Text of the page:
Julie Billy, a co-president of the 50/50 by 2020 Collective, called the figures “encouraging.”
“A new generation of women directors is emerging, and being selected by the festival, with films that are very well received,” she said.
The festival also provided child care spaces for attendees for the first time. The main festival building was equipped with a changing room. Right outside it, across from the Kazakhstan pavilion, was Le Ballon Rouge, a pop-up day care center set up to look after 11 children at any given time (a tiny number given the thousands of accreditations).
Inside, a small team of minders watched the children, whose ages ranged from 18 months to 6 years, as they napped and played games.
“What’s crazy is that this is the first time that the service is being offered at a Cannes festival: It never existed before,” said Nihel Bemrah, who oversaw the child care facility. She said the initiative had received the full backing of the festival, and that she expected much larger facilities in the future.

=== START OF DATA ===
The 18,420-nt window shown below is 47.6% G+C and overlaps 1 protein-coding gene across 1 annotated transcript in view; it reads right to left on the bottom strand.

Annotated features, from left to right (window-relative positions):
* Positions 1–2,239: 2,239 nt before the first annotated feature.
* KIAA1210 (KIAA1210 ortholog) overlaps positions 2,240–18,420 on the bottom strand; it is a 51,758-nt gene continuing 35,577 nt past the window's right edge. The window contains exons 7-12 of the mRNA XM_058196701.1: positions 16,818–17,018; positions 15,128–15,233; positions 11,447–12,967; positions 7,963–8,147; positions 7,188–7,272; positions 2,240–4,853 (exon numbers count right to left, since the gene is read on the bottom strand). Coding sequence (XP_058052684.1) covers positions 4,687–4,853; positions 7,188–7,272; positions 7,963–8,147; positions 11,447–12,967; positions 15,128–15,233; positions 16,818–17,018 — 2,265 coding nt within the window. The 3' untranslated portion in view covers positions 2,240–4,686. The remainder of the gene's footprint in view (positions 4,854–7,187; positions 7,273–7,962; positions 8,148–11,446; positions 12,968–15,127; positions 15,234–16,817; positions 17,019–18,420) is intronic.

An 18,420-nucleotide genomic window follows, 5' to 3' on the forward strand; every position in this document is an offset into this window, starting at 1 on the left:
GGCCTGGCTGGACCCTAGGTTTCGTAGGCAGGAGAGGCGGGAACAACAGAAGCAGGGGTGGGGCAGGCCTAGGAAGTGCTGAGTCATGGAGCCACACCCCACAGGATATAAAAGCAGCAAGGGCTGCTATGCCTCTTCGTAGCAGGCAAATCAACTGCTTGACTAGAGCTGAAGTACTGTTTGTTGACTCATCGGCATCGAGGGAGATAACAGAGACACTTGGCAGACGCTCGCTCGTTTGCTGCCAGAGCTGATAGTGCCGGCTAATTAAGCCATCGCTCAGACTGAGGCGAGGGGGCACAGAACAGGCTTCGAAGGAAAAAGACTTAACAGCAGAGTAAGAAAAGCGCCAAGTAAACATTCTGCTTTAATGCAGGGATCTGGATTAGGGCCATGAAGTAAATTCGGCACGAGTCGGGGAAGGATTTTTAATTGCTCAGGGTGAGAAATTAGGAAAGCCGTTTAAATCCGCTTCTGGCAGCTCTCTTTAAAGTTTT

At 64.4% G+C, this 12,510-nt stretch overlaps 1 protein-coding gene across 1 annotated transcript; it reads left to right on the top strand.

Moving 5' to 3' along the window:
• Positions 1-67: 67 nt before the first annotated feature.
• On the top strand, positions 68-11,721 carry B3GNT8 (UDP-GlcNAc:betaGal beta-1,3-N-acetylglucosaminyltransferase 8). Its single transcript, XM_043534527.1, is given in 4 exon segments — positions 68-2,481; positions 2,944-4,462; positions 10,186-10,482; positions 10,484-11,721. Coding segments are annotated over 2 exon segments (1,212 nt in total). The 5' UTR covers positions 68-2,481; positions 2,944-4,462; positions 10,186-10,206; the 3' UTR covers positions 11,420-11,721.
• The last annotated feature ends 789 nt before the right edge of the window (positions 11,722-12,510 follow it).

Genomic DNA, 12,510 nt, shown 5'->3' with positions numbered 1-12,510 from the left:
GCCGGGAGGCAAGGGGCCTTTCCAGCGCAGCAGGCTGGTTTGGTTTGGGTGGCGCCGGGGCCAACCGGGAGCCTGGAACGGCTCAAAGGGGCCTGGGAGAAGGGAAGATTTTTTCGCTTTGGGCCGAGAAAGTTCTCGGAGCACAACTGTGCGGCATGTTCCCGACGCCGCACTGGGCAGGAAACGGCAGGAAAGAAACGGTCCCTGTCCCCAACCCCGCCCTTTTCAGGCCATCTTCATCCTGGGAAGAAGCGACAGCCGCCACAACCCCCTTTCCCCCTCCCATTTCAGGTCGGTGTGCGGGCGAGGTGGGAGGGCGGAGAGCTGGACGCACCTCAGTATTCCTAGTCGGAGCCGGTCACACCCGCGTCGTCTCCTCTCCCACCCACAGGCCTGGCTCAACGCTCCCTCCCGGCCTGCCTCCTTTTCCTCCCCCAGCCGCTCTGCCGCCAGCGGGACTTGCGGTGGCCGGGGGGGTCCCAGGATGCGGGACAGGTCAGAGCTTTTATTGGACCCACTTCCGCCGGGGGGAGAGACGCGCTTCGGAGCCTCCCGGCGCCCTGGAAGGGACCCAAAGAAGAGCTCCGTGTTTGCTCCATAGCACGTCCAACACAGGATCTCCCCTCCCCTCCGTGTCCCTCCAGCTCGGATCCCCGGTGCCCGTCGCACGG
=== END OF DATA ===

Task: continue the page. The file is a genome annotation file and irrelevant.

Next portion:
On Saturday, at a villa in the hills overlooking Cannes, Women in Film and Television International hosted a cocktail party with Time’s Up, an organization that advocates equality in the workplace.
Dozens of guests mingled outside despite the rain, then gathered around Helene Granqvist, the president of the women in film group. She announced that a half-dozen companies had joined an initiative to offer a 10 percent discount on postproduction services and equipment to gender-balanced productions. Among them was Studio Babelsberg in Germany, Europe’s largest film studio.
Granqvist noted that 2020 — the target year set by advocacy groups for parity in the film industry — was about six months away. “The clock is ticking,” she said. “We all need to roll up our sleeves and get it done.”
Wrapping up the evening’s speeches, Heather Rabbatts, the chairwoman of Time’s Up U.K., said that everyone in the movie industry had to contribute.
“If you are a producer, you hire women in all your departments. If you’re a director, you have women across as many roles as you can get them,” she said.
That way, she added, “we will change the paradigm.”